construction of new stick-frame and brick structures. Kautz utilized the labor of both soldiers an d ivilian contract laborers in the raising of new fort buildings. Foundation bricks were fired on site, finish lumber was purchased from local mills, and Kautz employed an innovative water ram to increase the speed of construction.
San Juan Island “Pig War” & the Military Road
Fort Steilacoom was nearly emptied of all of its troops as a result of the so-called Pig War of the summer and autumn of 1859. This boundary dispute involving the San Juan Islands gave rise to a massive build-up of American troops on the southern tip of San Juan Island.
Initially, only one company of 9th Infantry troops under the command of Capt. George Pickett had been ordered to establish a presence on the island. When confronted with the overwhelming superiority of firepower and numbers of the British Navy in the vicinity, Pickett hastily called for reinforcements. His request was granted in the form of nearly 500 artillery, infantry, and engineer troops under the command of Lt. Col. Silas Casey.
Upon arriving on the island, Casey wisely moved the camp started by Pickett to a less-exposed position, he began the construction of a redoubt intended for large guns, and he engaged in friendly, diplomatic conversation with his British counterparts anchored offshore.
The American encampment and redoubt project lasted only a short time. By November 1860, negotiations involving General Winfield Scott and British Governor James Douglas settled on the
placement of a company-sized element from both countries on either end of the island. The first American company to be stationed on the island at the conclusion of negotiations was Company C of the 4th Infantry from Fort Steilacoom. This company was commanded by Captain Lewis Cass Hunt and Lt. Arthur Schaaf while on the island until it was withdrawn and replaced in April 1860 by Captain Pickett’s company of the 9th Infantry.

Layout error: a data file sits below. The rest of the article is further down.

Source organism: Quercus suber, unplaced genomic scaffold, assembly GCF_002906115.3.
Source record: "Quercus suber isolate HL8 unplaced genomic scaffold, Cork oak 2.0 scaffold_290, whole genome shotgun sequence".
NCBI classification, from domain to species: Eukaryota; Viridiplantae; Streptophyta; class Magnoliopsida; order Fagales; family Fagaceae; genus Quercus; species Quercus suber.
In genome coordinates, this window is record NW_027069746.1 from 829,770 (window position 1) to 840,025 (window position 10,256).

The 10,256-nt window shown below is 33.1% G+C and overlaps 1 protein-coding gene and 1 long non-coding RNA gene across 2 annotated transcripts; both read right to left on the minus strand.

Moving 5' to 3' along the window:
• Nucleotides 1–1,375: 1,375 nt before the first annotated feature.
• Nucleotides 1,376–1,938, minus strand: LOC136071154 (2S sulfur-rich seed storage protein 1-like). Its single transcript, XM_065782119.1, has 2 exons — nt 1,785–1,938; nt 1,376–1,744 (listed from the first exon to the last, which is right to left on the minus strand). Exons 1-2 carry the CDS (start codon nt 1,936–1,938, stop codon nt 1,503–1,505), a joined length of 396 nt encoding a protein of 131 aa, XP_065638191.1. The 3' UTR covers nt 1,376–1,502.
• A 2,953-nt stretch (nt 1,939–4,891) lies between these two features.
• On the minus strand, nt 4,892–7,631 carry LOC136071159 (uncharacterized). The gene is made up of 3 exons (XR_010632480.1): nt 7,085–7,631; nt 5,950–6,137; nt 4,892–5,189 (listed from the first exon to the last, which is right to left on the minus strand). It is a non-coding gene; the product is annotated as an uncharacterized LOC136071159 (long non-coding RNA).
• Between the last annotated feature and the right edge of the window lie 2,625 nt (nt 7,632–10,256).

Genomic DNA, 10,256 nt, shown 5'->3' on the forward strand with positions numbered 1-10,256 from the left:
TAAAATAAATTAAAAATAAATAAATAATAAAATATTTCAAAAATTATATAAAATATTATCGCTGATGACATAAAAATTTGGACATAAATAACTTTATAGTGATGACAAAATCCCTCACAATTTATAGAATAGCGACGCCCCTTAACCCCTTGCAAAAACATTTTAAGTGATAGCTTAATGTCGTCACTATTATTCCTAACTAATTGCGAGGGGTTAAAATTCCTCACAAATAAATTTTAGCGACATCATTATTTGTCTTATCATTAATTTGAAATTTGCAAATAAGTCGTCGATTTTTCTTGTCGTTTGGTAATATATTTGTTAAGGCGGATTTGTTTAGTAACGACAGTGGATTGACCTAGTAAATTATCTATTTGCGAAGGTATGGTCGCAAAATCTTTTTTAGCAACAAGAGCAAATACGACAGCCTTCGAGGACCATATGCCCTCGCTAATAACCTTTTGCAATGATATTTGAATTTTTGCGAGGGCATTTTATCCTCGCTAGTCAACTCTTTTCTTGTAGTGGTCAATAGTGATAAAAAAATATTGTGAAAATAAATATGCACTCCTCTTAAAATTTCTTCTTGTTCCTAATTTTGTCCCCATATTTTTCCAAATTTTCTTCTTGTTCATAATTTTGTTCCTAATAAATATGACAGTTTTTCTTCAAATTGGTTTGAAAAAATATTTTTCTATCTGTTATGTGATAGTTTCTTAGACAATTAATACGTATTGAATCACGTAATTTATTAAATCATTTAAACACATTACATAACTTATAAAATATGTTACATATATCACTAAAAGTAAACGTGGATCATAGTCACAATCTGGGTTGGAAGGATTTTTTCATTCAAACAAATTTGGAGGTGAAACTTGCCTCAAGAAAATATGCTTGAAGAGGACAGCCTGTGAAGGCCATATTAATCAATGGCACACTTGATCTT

In 1861, Fort Steilacoom would provide another company to the island’s defense; Capt. Thomas English of Company H/9th Infantry would replace Pickett’s company.
Concerns over the supply of, communications with, and reinforcement of military posts from Vancouver Barracks to the Cowlitz River to Fort Steilacoom and northward to Fort Bellingham led to plans for construction of a military road between these points. Survey work was completed by soldiers of the 9th Infantry assigned to Fort Steilacoom and contracts were awarded to various speculators for the construction and maintenance of this new road. While a rough-hewn, east-west freight road had been initiated between Fort Steilacoom and Walla Walla using the Naches Pass route, originally a Native
trading route, this new north-south route would never be completed. Events back east would dry up Federal funds for the project.
American Civil War Period
News of the presidential victory of Abraham Lincoln reached Fort Steilacoom in early December 1860. Southern states almost immediately began to secede from the United States in response to Lincoln’s election. Federal arsenals across the South were seized and their contents redistributed to rapidly mobilizing rebel forces. In response to this threat, Lincoln called for the concentration of Federal troops in the East. Fort Steilacoom was a flurry of activity as its companies packed and prepared to assemble
with their respective regiments in ports in California.
Upon redeployment to the East, the Regular soldiers of Fort Steilacoom would be a part of the Federal Division, the trained, professional nucleus within what would become a primarily volunteer force formed for the purpose of putting down the rebellion of Southern states. Soldiers of the 4th Regiment
assembled with their fellow companies in Southern California for transport to the East Coast. Soldiers of the 9th Regiment expected to do the same. Threats of Confederate sympathizers and the potential for both foreign and Native-American attack convinced President Lincoln to keep the 9th Infantry on the West Coast for the duration of the Civil War.